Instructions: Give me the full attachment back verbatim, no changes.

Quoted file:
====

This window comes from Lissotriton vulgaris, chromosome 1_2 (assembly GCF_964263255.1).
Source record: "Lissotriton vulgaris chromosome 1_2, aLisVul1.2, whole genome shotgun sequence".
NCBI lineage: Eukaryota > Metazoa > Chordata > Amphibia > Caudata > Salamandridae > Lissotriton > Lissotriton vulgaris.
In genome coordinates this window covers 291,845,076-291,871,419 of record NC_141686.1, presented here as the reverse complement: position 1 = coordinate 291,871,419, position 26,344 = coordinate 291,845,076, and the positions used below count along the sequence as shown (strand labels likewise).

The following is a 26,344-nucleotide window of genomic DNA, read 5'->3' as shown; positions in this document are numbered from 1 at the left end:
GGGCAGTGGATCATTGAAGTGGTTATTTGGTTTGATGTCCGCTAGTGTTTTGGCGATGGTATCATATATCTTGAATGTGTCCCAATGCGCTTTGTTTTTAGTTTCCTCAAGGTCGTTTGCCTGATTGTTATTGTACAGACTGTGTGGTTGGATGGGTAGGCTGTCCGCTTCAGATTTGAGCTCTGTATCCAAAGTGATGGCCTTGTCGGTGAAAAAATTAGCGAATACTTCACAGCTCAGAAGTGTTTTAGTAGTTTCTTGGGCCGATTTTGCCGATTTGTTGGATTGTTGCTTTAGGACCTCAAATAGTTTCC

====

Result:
This window comes from Lissotriton vulgaris, chromosome 1_2 (assembly GCF_964263255.1).
Source record: "Lissotriton vulgaris chromosome 1_2, aLisVul1.2, whole genome shotgun sequence".
NCBI lineage: Eukaryota > Metazoa > Chordata > Amphibia > Caudata > Salamandridae > Lissotriton > Lissotriton vulgaris.
In genome coordinates this window covers 291,845,076-291,871,419 of record NC_141686.1, presented here as the reverse complement: position 1 = coordinate 291,871,419, position 26,344 = coordinate 291,845,076, and the positions used below count along the sequence as shown (strand labels likewise).

The following is a 26,344-nucleotide window of genomic DNA, read 5'->3' as shown; positions in this document are numbered from 1 at the left end:
GGGCAGTGGATCATTGAAGTGGTTATTTGGTTTGATGTCCGCTAGTGTTTTGGCGATGGTATCATATATCTTGAATGTGTCCCAATGCGCTTTGTTTTTAGTTTCCTCAAGGTCGTTTGCCTGATTGTTATTGTACAGACTGTGTGGTTGGATGGGTAGGCTGTCCGCTTCAGATTTGAGCTCTGTATCCAAAGTGATGGCCTTGTCGGTGAAAAAATTAGCGAATACTTCACAGCTCAGAAGTGTTTTAGTAGTTTCTTGGGCCGATTTTGCCGATTTGTTGGATTGTTGCTTTAGGACCTCAAATAGTTTCC